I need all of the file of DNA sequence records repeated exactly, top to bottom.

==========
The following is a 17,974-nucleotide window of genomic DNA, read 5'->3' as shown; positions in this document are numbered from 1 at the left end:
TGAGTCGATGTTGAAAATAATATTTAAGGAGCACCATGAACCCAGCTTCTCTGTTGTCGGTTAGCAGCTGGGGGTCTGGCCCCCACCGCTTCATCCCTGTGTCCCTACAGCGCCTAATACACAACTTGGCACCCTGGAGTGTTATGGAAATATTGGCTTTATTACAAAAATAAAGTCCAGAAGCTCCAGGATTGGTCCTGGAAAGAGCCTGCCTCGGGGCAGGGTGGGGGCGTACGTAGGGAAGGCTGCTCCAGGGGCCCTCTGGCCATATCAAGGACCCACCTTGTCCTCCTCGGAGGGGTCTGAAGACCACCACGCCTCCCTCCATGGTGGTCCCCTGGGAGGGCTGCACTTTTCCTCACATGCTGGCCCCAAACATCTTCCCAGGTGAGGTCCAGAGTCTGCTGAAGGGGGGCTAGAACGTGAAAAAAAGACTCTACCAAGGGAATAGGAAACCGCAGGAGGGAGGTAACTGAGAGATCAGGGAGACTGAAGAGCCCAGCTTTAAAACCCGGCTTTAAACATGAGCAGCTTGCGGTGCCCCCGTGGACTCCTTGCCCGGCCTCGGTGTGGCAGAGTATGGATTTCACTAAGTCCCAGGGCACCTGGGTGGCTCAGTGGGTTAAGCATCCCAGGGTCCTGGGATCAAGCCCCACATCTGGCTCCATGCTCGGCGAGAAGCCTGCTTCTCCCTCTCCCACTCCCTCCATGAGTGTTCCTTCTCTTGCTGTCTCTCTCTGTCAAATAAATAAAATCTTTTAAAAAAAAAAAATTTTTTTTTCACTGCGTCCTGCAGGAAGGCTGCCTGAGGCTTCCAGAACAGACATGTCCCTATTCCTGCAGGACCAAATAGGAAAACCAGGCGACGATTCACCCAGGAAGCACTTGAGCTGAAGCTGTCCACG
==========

The following is a 17,974-nucleotide window of genomic DNA, read 5'->3' as shown; positions in this document are numbered from 1 at the left end:
TGAGTCGATGTTGAAAATAATATTTAAGGAGCACCATGAACCCAGCTTCTCTGTTGTCGGTTAGCAGCTGGGGGTCTGGCCCCCACCGCTTCATCCCTGTGTCCCTACAGCGCCTAATACACAACTTGGCACCCTGGAGTGTTATGGAAATATTGGCTTTATTACAAAAATAAAGTCCAGAAGCTCCAGGATTGGTCCTGGAAAGAGCCTGCCTCGGGGCAGGGTGGGGGCGTACGTAGGGAAGGCTGCTCCAGGGGCCCTCTGGCCATATCAAGGACCCACCTTGTCCTCCTCGGAGGGGTCTGAAGACCACCACGCCTCCCTCCATGGTGGTCCCCTGGGAGGGCTGCACTTTTCCTCACATGCTGGCCCCAAACATCTTCCCAGGTGAGGTCCAGAGTCTGCTGAAGGGGGGCTAGAACGTGAAAAAAAGACTCTACCAAGGGAATAGGAAACCGCAGGAGGGAGGTAACTGAGAGATCAGGGAGACTGAAGAGCCCAGCTTTAAAACCCGGCTTTAAACATGAGCAGCTTGCGGTGCCCCCGTGGACTCCTTGCCCGGCCTCGGTGTGGCAGAGTATGGATTTCACTAAGTCCCAGGGCACCTGGGTGGCTCAGTGGGTTAAGCATCCCAGGGTCCTGGGATCAAGCCCCACATCTGGCTCCATGCTCGGCGAGAAGCCTGCTTCTCCCTCTCCCACTCCCTCCATGAGTGTTCCTTCTCTTGCTGTCTCTCTCTGTCAAATAAATAAAATCTTTTAAAAAAAAAAAATTTTTTTTTCACTGCGTCCTGCAGGAAGGCTGCCTGAGGCTTCCAGAACAGACATGTCCCTATTCCTGCAGGACCAAATAGGAAAACCAGGCGACGATTCACCCAGGAAGCACTTGAGCTGAAGCTGTCCACG